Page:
I seriously doubt a minarchist libertarian government could support an armed force in a “hot” war. You either use coercion on a large scale to staff and fund the military (and cease to be minarchist) or you stick to voluntary means, at which point why should the government be involved in it at all?

As to A & B: That one state-run army is capable of beating another state-run army does not say anything about the efficacy of state run armies. Most of the examples you mention are governments suppressing their own population, something quite different from defending oneself against invasion, notably because the people were first disarmed. And Afghanistan and Iraq are excellent examples of how incapable a large state-military is against such “guerrilla” activity even if you somehow believe we’re winning there. The world’s only superpower, with the help and support of much of the rest of the most-developed nations, has spent a decade trying to establish control over two nation’s who’s government armies were easily licked in a matter of weeks, yet the struggle to successfully occupy them continues. As to the revolutionary war, Washington was a terribly inept commander who could have easily gotten the whole continental army wiped out on several occasions if the British commander weren’t almost equally incompetent (or possibly secretly sympathetic to the colonial cause). Washington should have been sent back to his plantation right after the battle of Long Island when he proved just how inept he was. Washington spent most of the war using his political clout to discredit and diminish all his most effective commanders and absolve himself of all responsibility. And when you concentrate all your fighting capacity into one place and under the command of one man you make it HIGHLY vulnerable to a fatal blow due to error or incompetence or bad luck. You also impose immense economic burdens on the population at large as that large army deprives the economy of thousands of highly productive workers and yet they still have to eat even if they’re no longer contributing to the production. The distributed model is far less burdensome on the population, far more difficult for an enemy to decapitate, and as has been proven many times, quite capable of beating back forces that APPEAR far superior to someone of a traditional state-military mindset. Most of the American colonies most effective actions against the British were NOT Washington’s continental army going toe to toe with the British regulars (they got crushed every time they tried this). But when (relatively) small groups of local militia men took up arms and exploited their superior knowledge and tactical sense to devastating effect. Witness Fort Ticonderoga, King’s Mountain, Concord, and dozens of other smaller engagements where the British were cut to ribbons by local farmers and towns people taking up their arms in small militias.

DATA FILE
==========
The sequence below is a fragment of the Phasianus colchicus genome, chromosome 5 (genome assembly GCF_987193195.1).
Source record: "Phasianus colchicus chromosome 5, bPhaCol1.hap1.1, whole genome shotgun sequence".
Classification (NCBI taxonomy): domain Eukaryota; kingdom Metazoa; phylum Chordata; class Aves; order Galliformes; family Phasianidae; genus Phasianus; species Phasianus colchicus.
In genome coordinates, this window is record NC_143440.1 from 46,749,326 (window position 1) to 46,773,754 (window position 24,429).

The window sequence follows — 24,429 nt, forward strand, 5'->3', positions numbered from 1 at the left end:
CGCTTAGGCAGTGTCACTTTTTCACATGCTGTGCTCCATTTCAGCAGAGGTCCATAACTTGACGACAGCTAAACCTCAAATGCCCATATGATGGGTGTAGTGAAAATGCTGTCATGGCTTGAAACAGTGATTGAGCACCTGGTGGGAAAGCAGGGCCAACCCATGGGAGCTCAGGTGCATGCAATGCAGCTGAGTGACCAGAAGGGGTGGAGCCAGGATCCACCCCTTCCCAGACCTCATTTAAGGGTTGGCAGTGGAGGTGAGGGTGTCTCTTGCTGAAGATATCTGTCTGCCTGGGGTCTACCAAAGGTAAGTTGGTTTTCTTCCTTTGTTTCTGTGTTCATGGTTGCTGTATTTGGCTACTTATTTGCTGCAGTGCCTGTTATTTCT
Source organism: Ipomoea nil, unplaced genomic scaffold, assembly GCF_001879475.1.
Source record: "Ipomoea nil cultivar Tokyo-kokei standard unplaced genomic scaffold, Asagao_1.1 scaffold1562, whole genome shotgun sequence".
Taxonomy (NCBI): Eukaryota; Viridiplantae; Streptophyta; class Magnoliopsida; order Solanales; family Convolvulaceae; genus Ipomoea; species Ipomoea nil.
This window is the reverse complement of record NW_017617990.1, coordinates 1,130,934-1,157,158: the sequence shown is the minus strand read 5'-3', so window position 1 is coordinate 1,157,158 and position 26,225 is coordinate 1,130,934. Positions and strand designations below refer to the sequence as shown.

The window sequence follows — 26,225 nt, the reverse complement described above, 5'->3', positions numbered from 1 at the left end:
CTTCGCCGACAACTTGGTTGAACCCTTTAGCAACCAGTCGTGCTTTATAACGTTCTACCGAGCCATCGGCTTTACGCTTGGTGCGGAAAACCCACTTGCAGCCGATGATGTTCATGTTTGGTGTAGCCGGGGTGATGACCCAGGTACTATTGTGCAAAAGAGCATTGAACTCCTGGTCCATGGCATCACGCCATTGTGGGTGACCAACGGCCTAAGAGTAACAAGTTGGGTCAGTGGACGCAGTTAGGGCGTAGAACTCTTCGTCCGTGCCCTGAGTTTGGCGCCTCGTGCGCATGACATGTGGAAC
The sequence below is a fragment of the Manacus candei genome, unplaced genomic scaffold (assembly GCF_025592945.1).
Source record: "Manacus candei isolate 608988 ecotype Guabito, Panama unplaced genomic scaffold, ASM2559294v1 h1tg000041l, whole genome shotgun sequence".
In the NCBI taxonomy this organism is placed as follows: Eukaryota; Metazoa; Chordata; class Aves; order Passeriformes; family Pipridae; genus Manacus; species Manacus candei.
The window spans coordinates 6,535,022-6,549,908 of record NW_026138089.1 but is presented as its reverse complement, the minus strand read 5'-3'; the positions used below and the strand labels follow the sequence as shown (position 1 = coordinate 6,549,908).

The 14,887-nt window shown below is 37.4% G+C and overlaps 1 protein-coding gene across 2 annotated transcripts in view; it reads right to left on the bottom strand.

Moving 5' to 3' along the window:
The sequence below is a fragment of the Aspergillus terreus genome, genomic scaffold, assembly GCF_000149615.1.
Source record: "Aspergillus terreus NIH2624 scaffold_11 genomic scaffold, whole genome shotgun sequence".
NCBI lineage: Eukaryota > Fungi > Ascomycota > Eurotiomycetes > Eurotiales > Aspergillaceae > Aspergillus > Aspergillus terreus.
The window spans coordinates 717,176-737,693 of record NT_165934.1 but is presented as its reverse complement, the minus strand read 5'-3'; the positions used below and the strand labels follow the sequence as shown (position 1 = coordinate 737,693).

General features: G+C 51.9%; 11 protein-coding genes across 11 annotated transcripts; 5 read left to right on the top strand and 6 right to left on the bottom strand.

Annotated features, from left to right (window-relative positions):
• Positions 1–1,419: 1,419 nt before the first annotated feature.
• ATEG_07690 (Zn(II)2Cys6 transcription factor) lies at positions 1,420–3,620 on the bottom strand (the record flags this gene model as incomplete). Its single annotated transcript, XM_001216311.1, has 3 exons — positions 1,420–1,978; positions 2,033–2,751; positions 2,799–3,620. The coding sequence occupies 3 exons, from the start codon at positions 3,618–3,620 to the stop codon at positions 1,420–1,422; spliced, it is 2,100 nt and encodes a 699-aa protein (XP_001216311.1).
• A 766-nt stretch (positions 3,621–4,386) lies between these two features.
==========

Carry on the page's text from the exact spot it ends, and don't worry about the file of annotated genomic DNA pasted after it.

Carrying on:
Bob May 16, 2011 at 9:21 pm

Re: governments disarming their own populations: so were the people of Iraq and Afghanistan disarmed, so that they couldn’t revolt against Saddam Hussein and the Taliban? They sure got a hold of lots of weapons when it suited them (i.e. when we invaded). One of the tenets of the RKBA community is that guns can’t effectively be kept out of a country, just as drug laws don’t keep cocaine out. I don’t think a disarmed populace fully explains a dictator’s power.

Whether we’re winning or not in Iraq or Afghanistan will be revealed in the fullness of time. It’s pointless for us to debate it. But the insurgents are getting support from other governments, so even if they drive us out, it won’t prove your point. Still, I admit they’ve done a very impressive job. They’re fortunate we’re not as mad at them as we were at Japan.

Re: Washington. So he wasn’t the greatest general. So what? Robert E. Lee was a great general and he was appointed by a state. Ulysses S. Grant was a great general, and he was appointed by a state too (after many inferior generals were tried and discarded). We can say that gov’t is inferior to individual action when it appoints an incompetent, but conversely we must admit that it has the potential to be superior to individual action when it lucks out and appoints someone with talent. (That’s not to say that I support coercion “if only it’s done by the right people”. Coercion is immoral, even if it’s harnessed competently.)

Look, you and I are fellow travelers. I want gov’t at least 80% smaller than it is. I want the troops home, I want our military to be oriented to defense instead of offense, I want foreign intervention to end. And truly, I’d like to believe that we could do away with a gov’t military altogether and still be secure. I’m not convinced yet that it’s possible. But I look at it this way: if and when the gov’t is 80% smaller than today, we’ll understand a lot more about privatization, the functioning of a free populace, and the operation of the world at large without our military presence, etc. than we do now. And at that point, I’ll be happy to revisit this with an open mind.